(Editor’s note: to be qualified for ordination in the Roman Catholic Church, a man must be without physical defect/physically sound. It’s got to ALL be there! If not, a formal dispensation will be required. Even after ordination, if the man is maimed or is otherwise physically unsound, there are other qualifications such as psychological, but let’s stick with physical right now, a formal dispensation will be required. St Isaac Jogues, SJ, (1607-1646) required and was granted a dispensation to say Mass after his fingers were burned or chewed off by the Mohawk Native Americans. Certainly, this requirement is reflective and symbolic of Christ’s FULL HUMANITY, even FULL MASCULINITY in the Incarnation – the HARDEST point for fellow, non-Christian monotheists to accept.
Which leads to another interesting point and post for a later date regarding why women, sorry ladies, cannot be ordained, imho. During Mass, did you ever notice, the priest intones, “This is MY body!” , in persona Christi, not “This is the LORD’s body!” during consecration? Did ya’? Did ya’? Can a female celebrant say with the same authenticity “This is MY body?” Discuss.)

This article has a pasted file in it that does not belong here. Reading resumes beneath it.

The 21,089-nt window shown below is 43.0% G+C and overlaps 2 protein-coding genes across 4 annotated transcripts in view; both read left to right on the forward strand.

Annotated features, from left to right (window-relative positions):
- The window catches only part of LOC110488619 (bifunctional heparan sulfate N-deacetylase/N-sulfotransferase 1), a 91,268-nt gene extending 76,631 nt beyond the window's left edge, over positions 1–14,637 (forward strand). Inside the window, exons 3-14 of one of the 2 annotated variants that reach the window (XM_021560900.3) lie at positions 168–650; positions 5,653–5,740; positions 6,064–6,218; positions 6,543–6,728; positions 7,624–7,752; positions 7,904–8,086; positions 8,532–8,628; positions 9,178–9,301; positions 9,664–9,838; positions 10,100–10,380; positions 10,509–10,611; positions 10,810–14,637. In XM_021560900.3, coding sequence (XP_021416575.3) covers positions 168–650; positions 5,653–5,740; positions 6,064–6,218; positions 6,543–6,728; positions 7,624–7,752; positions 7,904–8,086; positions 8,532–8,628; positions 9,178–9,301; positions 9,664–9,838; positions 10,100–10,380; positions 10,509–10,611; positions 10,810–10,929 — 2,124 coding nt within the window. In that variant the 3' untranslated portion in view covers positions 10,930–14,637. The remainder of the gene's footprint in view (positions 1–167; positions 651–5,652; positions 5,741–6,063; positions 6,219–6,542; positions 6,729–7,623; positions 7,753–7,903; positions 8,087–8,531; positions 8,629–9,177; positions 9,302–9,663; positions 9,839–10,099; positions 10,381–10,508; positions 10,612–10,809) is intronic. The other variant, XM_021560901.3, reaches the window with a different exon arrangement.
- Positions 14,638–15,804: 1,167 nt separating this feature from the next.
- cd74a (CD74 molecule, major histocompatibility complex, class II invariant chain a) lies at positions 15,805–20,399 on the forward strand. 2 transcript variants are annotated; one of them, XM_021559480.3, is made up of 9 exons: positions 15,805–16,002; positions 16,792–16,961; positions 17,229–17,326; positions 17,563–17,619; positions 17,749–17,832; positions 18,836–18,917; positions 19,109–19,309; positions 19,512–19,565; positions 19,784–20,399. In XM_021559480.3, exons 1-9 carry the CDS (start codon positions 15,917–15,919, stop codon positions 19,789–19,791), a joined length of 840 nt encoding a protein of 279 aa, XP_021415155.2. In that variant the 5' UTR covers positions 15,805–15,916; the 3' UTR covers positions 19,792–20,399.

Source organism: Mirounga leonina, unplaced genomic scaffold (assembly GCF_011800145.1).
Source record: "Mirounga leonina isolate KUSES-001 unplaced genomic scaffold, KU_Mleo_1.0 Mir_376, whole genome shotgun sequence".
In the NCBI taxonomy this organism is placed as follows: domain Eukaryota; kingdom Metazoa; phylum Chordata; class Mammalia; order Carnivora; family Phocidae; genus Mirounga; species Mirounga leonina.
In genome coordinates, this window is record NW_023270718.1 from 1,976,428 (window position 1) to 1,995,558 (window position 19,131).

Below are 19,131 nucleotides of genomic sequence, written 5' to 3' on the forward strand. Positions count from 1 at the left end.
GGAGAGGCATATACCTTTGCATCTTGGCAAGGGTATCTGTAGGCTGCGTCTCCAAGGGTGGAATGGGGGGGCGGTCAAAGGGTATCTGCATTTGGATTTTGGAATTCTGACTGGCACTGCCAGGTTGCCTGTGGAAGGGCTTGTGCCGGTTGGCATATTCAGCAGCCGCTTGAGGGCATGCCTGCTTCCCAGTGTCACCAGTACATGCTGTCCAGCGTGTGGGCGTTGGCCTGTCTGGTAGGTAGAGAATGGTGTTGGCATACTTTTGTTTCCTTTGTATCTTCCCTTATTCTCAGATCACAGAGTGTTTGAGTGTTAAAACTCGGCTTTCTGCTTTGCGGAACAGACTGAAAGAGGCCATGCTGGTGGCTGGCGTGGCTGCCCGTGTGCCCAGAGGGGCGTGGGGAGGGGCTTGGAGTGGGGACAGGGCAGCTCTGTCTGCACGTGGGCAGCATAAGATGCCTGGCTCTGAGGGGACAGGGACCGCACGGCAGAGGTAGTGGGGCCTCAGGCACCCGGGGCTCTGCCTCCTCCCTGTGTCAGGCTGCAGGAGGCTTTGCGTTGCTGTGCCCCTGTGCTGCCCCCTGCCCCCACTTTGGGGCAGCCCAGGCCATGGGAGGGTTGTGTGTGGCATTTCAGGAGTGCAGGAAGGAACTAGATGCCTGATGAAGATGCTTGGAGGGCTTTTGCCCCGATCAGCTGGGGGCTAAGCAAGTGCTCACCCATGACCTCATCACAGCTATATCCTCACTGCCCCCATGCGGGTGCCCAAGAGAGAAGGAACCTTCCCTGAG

– by Bishop Thomas J Tobin, Bishop of Providence, Rhode Island
Let’s start with celibacy. (Ed. “Let’s!”)
When a man is ordained a deacon on the road to the priesthood, he commits himself to a life of celibacy and chastity. The Rite of Ordination instructs the ordinand: “Compelled by the sincere love of Christ the Lord, and embracing this state with total dedication, you will cling to Christ more easily with an undivided heart. You will free yourself more completely for the service of God and man.”
Without a doubt, celibacy is a sacrificial and life-changing commitment. But it’s a promise freely made after years of discernment and lots of discussion and prayer. The spiritual motivation of celibacy is critical; it’s best seen not as a denial of something negative, but rather, an embrace of something positive: an intense relationship with Jesus Christ and through Him, with our Heavenly Father.
Nor should celibacy lead to a life of selfishness, isolation or loneliness. To be fully human, priests need friends – young and old, male and female, clerical and lay. And while celibacy appropriately limits the nature of relationships, priestly ministry often affords wonderful, lifelong friendships that truly enrich the life of the priest.